The instrumental was later recorded by Gallotone (which, perhaps, lead to the confusion as to whether it was a South African-composed tune or not) and released in the USA by London Records. It met with considerable success and has been recorded by loads and loads of artists since, practically right up to the present day.

It wasn’t until I discovered the learning2share blog a couple of weeks back for the Willard Cele kwela project post that I had a chance to really hear Skokiaan, and I thought that it would be a great idea to have a go at arranging the melody for whistle in the kwela style.

Just about everything that is currently known about Skokiaan can be found on the Skokiaan Wikipedia page, so take a look there and then come back to learn how to play some of it!

The arrangement I’ve made can be played on a Bb whistle and will sound in tune (more or less) with the Bulawayo Sweet Rhythms Band recording on learning2share. You’ve got the introduction and first 24 bars; after that you’re on your own :-)

Happy kwela-whistling!

Skokiaan melody, maybe originally played by August Musarurwa.

Rare Willard Cele Recordings

The Magic GardenMany thanks to The In Crowd and his/her learning2share blog for making these very early Willard Cele tracks available. Willard was the inspiration for many kwela players, maybe including Spokes Mashiyane. Listen to these recordings (Penny Whistle Blues and Penny Whistle Boogie) and you’ll hear quite a different style of kwela to that recorded by the likes of Spokes or Lerole; it almost sounds like US American clarinet jazz.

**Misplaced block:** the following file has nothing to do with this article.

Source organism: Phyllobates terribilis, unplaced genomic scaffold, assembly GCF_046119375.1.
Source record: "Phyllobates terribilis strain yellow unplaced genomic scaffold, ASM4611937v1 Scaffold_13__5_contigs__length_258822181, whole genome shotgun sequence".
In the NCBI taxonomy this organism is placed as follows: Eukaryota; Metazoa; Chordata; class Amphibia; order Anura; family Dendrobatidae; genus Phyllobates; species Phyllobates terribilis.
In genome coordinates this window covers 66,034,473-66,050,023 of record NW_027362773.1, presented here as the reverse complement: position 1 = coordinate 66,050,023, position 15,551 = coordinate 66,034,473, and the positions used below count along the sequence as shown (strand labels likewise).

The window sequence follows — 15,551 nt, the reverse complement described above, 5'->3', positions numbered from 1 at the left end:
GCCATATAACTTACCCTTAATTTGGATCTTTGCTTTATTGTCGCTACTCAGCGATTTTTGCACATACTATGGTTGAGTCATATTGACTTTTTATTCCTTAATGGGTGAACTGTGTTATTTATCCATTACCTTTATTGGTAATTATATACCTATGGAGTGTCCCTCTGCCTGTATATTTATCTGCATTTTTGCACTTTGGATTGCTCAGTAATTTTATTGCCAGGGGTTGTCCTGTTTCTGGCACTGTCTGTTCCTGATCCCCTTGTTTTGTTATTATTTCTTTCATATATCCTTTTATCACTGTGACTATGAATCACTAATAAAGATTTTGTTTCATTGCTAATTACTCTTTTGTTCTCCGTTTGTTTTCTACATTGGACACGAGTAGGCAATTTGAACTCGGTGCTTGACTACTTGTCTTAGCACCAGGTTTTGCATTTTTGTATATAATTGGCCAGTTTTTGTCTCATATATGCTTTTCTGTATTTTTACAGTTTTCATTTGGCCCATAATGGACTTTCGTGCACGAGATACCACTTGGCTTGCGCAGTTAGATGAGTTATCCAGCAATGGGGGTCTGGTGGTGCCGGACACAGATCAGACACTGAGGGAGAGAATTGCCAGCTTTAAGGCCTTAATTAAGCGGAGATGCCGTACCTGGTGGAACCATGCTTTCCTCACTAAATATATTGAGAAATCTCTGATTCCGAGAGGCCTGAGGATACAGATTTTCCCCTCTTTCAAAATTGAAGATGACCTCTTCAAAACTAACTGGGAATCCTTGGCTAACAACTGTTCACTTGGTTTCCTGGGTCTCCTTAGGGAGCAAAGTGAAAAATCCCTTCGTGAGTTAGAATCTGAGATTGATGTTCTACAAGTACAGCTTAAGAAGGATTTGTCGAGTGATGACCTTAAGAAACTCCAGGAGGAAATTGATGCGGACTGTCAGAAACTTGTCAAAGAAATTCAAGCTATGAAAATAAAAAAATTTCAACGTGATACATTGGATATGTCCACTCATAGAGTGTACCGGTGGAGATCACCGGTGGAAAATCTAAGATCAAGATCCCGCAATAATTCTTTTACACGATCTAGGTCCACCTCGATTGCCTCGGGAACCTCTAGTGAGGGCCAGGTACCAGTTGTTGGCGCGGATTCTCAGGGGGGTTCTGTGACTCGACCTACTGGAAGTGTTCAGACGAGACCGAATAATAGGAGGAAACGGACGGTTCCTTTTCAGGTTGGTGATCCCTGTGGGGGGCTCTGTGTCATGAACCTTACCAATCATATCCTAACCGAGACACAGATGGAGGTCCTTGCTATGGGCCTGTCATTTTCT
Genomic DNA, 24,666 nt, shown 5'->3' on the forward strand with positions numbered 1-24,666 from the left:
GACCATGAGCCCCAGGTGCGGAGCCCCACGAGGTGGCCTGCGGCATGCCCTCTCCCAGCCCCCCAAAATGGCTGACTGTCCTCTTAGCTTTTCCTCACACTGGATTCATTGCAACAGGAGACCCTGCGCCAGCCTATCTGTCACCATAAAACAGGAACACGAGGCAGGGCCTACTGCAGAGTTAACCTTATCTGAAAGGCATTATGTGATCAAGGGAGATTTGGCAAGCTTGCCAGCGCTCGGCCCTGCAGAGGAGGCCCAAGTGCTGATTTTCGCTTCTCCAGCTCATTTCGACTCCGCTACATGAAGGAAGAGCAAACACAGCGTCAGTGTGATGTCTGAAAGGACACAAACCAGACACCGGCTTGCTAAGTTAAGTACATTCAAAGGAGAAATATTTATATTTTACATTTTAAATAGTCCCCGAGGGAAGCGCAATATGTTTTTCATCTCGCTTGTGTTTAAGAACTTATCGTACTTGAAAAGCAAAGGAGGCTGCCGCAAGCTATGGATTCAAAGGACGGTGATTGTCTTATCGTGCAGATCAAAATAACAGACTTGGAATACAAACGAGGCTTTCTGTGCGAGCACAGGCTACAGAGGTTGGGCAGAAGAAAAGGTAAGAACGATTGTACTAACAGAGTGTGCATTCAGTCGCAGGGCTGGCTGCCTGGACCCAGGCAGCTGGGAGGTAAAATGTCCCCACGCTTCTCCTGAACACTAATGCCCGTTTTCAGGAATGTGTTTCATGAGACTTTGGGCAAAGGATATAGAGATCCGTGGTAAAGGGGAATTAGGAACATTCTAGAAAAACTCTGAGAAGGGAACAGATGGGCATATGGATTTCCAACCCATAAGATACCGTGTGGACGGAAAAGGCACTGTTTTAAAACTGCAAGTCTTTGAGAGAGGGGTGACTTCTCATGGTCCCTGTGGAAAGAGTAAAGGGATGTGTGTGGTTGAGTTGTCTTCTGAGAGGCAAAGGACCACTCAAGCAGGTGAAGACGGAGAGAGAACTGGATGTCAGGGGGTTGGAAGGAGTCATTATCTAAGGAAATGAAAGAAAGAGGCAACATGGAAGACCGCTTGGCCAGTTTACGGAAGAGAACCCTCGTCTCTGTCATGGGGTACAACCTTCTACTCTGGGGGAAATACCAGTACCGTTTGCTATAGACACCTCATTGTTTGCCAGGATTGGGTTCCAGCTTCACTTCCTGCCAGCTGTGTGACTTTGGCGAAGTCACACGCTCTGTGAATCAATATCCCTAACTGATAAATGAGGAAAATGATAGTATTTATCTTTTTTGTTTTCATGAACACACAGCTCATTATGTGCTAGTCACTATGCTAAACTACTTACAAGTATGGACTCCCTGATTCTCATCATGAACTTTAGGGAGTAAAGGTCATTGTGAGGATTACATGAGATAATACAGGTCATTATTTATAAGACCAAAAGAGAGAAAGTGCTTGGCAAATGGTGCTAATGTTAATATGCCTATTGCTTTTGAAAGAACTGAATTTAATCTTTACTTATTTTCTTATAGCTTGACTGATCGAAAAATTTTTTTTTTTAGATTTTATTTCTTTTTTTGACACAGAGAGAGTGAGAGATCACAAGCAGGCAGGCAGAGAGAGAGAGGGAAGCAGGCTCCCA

Inkomo Zodwa

The song Inkomo Zodwa was recorded by Miriam Makeba and the Skylarks in March 1959 and features Spokes Mashiyane on the pennywhistle. It is accredited to the South African playwright Gibson Kente. I originally got hold of this track on The Rough Guide to the Music of South Africa, and you can too (although I think it was an earlier version and the tracks have changed now).

Spoke’s whistle part is a constant solo throughout the song, playing in the lower registers during the singing, and rising up in volume and pitch in between. The key signature is somewhere between F and F#, and if we assume F, then Spoke’s whistle playing goes right down to low F. We’re talking Low Whistle territory here, and I must say that I’m rather surprised by the idea that Spoke’s had a low F – I mean, these aren’t so easy to come by nowadays and I daresay that Overton didn’t exist back then (if you have any ideas how this was played, I’d be very happy to hear them!)…

Leaving the academics behind; I’ve party transcribed, partly made up (the low bits of) the whistle part so that this can be played, along with the recording, on a Bb whistle – it’s sure to bring a tear to your eye. You might like to fractionally pitch shift it to get it in tune. -130% semitone did it for me using the demo version of Ableton. [I’ve subsequently learnt that this kind of manipulation is possible using Audacity, which is free]

I hope you enjoy trying to play this part and that it encourages you to listen to some of these old kwela recordings.

Inkomo Zodwa whistle part, played by Spokes.

Kwela on last.fm

Last.fm has some good recorded content that is tagged kwela – unfortunately I can’t figure out how to embed the player here and then not complain that there is ‘Not enough content to play this station’. Follow the link to kwela on last.fm and check it out there – if it complains, try reloading the page, or try later, because there is definitely content there and it’s worth trying to hear.

Take Cover! Zimbabwe Hits

Take Cover! cover
Every now and again I find something really interesting as a result of the kwela project. It’s not always about kwela either, but in this case I’d say there’s quite a strong connection. ýlowek scavel-cronek is a blog that presents music that can’t be found in the shops any more. The first track on Take Cover! Zimbabwe Hits is by the Jairos Jiri Sunrise Kwela Band; not a whistle to be heard in this guitar-led song, but the three-chord-trick used in kwela is clear. But it’s the hugely reverberated guitar-percussion impressions of machine guns that the listener remembers.. it is a very disconcerting juxtaposition!